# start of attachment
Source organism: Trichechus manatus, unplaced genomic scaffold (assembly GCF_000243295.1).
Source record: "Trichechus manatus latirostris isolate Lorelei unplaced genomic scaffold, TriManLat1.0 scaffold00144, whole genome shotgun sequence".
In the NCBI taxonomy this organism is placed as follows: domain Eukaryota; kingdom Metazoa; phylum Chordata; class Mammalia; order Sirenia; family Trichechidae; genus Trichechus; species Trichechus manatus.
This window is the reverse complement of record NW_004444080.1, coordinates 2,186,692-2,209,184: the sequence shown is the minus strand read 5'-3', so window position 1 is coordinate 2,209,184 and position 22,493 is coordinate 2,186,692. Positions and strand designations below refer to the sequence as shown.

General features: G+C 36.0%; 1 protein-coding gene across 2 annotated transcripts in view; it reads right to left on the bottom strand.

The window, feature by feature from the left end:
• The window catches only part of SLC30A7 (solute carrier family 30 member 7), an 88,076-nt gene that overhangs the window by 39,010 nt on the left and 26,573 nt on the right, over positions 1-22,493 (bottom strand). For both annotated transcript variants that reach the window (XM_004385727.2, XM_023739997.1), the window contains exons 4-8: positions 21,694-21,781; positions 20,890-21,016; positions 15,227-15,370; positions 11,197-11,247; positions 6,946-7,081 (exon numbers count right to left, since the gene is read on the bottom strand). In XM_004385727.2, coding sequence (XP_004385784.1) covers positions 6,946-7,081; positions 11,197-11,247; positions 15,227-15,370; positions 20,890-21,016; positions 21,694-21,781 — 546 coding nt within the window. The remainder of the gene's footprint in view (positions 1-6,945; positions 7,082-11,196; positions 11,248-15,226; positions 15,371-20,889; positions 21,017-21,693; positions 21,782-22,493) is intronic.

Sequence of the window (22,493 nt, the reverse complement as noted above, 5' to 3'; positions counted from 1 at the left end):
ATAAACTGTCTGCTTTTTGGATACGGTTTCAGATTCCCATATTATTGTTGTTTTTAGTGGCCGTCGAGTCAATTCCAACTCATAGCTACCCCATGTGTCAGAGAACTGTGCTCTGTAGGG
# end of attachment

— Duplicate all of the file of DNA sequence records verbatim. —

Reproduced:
Source organism: Trichechus manatus, unplaced genomic scaffold (assembly GCF_000243295.1).
Source record: "Trichechus manatus latirostris isolate Lorelei unplaced genomic scaffold, TriManLat1.0 scaffold00144, whole genome shotgun sequence".
In the NCBI taxonomy this organism is placed as follows: domain Eukaryota; kingdom Metazoa; phylum Chordata; class Mammalia; order Sirenia; family Trichechidae; genus Trichechus; species Trichechus manatus.
This window is the reverse complement of record NW_004444080.1, coordinates 2,186,692-2,209,184: the sequence shown is the minus strand read 5'-3', so window position 1 is coordinate 2,209,184 and position 22,493 is coordinate 2,186,692. Positions and strand designations below refer to the sequence as shown.

General features: G+C 36.0%; 1 protein-coding gene across 2 annotated transcripts in view; it reads right to left on the bottom strand.

The window, feature by feature from the left end:
• The window catches only part of SLC30A7 (solute carrier family 30 member 7), an 88,076-nt gene that overhangs the window by 39,010 nt on the left and 26,573 nt on the right, over positions 1-22,493 (bottom strand). For both annotated transcript variants that reach the window (XM_004385727.2, XM_023739997.1), the window contains exons 4-8: positions 21,694-21,781; positions 20,890-21,016; positions 15,227-15,370; positions 11,197-11,247; positions 6,946-7,081 (exon numbers count right to left, since the gene is read on the bottom strand). In XM_004385727.2, coding sequence (XP_004385784.1) covers positions 6,946-7,081; positions 11,197-11,247; positions 15,227-15,370; positions 20,890-21,016; positions 21,694-21,781 — 546 coding nt within the window. The remainder of the gene's footprint in view (positions 1-6,945; positions 7,082-11,196; positions 11,248-15,226; positions 15,371-20,889; positions 21,017-21,693; positions 21,782-22,493) is intronic.

Sequence of the window (22,493 nt, the reverse complement as noted above, 5' to 3'; positions counted from 1 at the left end):
ATAAACTGTCTGCTTTTTGGATACGGTTTCAGATTCCCATATTATTGTTGTTTTTAGTGGCCGTCGAGTCAATTCCAACTCATAGCTACCCCATGTGTCAGAGAACTGTGCTCTGTAGGG